3 Reasons to Sell ZAGG
The incredible adoption rate for smartphones is still ramping up, with Apple's (NAS: AAPL) iPhone leading the way. Plenty of new devices means lot of opportunity for companies such as ZAGG (NAS: ZAGG) to jump in and sell you a screen protector, or a bottle-opening case, or a nifty case-stand-keyboard combo for tablets. Unfortunately for ZAGG, the feast is coming to an end.
Single product reliance: ZAGG makes the invisibleSHIELD screen protector, which covers smartphones and tablets and protects them from scratches. Last quarter, sales from invisibleSHIELD accounted for 48% of ZAGG's revenues, and the biggest problem is that ZAGG has no proprietary rights regarding the film used in this specific product. With regard to the proprietary rights the company does have, the company cautions that "no assurance can be given that ... the intellectual property rights that we have are sufficient to protect other persons from creating and marketing substantially similar products."
So the risks for similar products are known, but the real problem is with superior products. The iPhone, Galaxy line, and many Droids already sport Corning's (NYS: GLW) Gorilla Glass. The glass is more scratch-resistant and thus less likely to need an invisibleSHIELD. While the product is not perfect, continued development by Corning could put a serious dent in future ZAGG sales.
Margin erosion: Because of its single product reliance and lack of competitive moat, ZAGG has felt obliged to enter into a huge range of product markets. The company has begun selling covers, earbuds, cases, and miscellaneous mobile accessories. All this expansion has hurt operating costs.
Starting in 2011, as diversification increased, operating-cost growth started to outstrip sales growth. The company increased sales by 135%, but costs grew 155%. Instead of being able to focus on the strong-margined but competitively weak invisibleSHIELD, the company has had to look to thinner-margin products.
Accounts-receivable growth: ZAGG products are specifically designed for each device. A cover that fits an iPhone is distinct from a cover that fits a Windows phone. That's why I worry when the company's accounts receivable grows 125% from Q1 2011 to Q1 2012. Revenue grew 106% over the same period.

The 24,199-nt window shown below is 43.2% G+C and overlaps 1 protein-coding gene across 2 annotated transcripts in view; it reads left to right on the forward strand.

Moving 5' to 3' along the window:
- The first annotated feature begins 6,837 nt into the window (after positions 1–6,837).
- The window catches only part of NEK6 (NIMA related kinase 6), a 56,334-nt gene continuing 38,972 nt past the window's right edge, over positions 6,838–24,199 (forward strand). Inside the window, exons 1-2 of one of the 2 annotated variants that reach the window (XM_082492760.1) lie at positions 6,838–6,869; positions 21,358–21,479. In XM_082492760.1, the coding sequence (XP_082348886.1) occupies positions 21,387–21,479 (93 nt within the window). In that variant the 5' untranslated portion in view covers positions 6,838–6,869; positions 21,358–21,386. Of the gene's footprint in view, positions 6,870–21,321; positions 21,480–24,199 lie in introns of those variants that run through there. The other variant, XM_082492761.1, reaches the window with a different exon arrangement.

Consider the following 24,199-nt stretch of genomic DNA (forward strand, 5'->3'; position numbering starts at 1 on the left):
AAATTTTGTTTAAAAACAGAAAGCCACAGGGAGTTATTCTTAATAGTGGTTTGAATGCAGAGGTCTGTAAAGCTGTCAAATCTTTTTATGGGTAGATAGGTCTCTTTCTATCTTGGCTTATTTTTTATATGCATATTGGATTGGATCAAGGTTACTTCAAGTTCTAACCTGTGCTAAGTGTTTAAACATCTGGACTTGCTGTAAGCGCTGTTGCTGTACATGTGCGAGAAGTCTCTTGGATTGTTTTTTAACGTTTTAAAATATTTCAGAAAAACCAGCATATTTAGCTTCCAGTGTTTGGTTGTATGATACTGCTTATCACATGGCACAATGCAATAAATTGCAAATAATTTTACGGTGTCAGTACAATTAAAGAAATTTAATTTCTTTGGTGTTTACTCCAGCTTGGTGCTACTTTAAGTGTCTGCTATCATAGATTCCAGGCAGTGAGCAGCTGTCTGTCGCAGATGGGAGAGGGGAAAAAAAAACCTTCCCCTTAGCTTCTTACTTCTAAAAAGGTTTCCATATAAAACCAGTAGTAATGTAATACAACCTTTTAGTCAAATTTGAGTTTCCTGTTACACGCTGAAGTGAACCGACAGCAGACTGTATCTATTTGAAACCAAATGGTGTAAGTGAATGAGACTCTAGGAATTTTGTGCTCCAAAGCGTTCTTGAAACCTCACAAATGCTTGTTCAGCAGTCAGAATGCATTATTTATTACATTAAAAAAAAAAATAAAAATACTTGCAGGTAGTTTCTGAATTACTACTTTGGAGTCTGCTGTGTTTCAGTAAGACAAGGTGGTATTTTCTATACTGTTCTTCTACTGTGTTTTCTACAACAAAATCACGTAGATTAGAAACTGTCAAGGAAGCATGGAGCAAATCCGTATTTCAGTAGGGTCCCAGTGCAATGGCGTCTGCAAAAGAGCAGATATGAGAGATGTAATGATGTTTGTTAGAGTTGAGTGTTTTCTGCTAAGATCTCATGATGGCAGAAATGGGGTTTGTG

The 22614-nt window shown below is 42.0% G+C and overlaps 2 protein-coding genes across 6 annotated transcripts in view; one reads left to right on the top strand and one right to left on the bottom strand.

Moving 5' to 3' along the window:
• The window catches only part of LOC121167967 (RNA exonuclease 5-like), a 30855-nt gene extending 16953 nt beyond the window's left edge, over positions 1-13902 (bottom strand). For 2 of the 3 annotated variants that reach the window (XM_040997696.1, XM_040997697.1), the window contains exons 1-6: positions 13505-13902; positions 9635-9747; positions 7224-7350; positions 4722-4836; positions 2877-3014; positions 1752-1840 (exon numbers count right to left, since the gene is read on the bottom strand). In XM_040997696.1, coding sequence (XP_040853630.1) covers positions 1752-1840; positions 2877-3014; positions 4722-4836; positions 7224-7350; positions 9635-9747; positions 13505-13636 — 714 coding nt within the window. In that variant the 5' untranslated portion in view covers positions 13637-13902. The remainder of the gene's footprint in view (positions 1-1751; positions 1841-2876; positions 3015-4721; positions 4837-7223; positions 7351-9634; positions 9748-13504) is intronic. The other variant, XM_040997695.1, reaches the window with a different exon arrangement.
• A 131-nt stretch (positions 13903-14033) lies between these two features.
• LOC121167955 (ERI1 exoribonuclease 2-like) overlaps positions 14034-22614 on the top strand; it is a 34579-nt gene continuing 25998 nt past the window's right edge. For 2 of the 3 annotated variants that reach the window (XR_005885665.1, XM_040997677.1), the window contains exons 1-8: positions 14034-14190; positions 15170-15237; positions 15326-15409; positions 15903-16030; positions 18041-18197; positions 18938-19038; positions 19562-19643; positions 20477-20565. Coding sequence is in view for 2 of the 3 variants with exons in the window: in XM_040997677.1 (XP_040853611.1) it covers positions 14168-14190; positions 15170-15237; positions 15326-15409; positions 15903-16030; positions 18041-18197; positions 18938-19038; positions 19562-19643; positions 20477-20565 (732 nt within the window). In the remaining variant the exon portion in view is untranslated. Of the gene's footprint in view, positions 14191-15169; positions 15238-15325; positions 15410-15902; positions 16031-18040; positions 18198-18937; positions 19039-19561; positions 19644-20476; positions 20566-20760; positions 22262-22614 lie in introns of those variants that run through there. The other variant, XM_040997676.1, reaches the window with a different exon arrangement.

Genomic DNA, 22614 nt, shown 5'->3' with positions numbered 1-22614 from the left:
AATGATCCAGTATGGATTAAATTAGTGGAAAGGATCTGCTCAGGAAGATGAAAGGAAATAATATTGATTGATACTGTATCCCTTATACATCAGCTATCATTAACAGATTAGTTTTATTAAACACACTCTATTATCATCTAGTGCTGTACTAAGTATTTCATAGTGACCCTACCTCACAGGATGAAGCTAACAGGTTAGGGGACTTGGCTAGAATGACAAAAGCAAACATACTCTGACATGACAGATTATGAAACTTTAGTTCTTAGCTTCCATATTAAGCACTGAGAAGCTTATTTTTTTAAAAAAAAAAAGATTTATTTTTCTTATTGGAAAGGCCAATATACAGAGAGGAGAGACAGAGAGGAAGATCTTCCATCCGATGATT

ZAGG is increasing the speed and volume at which it's shipping, but as the lifecycle of a smartphone shortens, it's likely to start receiving more returns of unsold products that no longer fit the newest phones. With $37 million waiting to be collected, there's a big hole just waiting to open up under ZAGG's feet, if demand drops off.
The bottom line
There is certainly a temptation to play ZAGG as an indirect way of getting into Apple. I don't think the company is poorly run, nor do I think it makes bad products. The problem is that ZAGG doesn't seem to be in control of its own destiny. If it does well, it will only be because no one comes along to compete. However, I believe the market is large enough for a meaningful competitor to come along and drive margins even further down as it cuts into ZAGG's market position.
As my colleague Austin Smith has said, the next few months could continue to be strong for ZAGG. It's the long-term future that's unknown. If I had invested in ZAGG and made a nice return up to this point, I'd sell out and get into Corning. I think the future of Gorilla Glass is going to keep it in handhelds for years to come. Obviously, individual investors should take their time before making those sorts of decisions and do all of their own research before making any moves.
ZAGG's strength came from its ability to see the niche market that no one else had seen. As more people see the market, their advantage will slowly fade. Luckily, the Fool has created a free report detailing the business behind The Next Rule-Breaking Multibagger. This one has a moat the size of an ocean, and investors are going to happy they got in early. Get the all the details from our report today.
At the time this article was published Fool contributor Andrew Marder owns none of the stocks covered in this report. The Motley Fool owns shares of Corning and Apple. Motley Fool newsletter services have recommended buying shares of Corning and Apple, creating a bull call spread position in Apple, and writing naked calls on ZAGG. We Fools don't all hold the same opinions, but we all believe that considering a diverse range of insights makes us better investors. Try any of our Foolish newsletter services free for 30 days. The Motley Fool has a disclosure policy.
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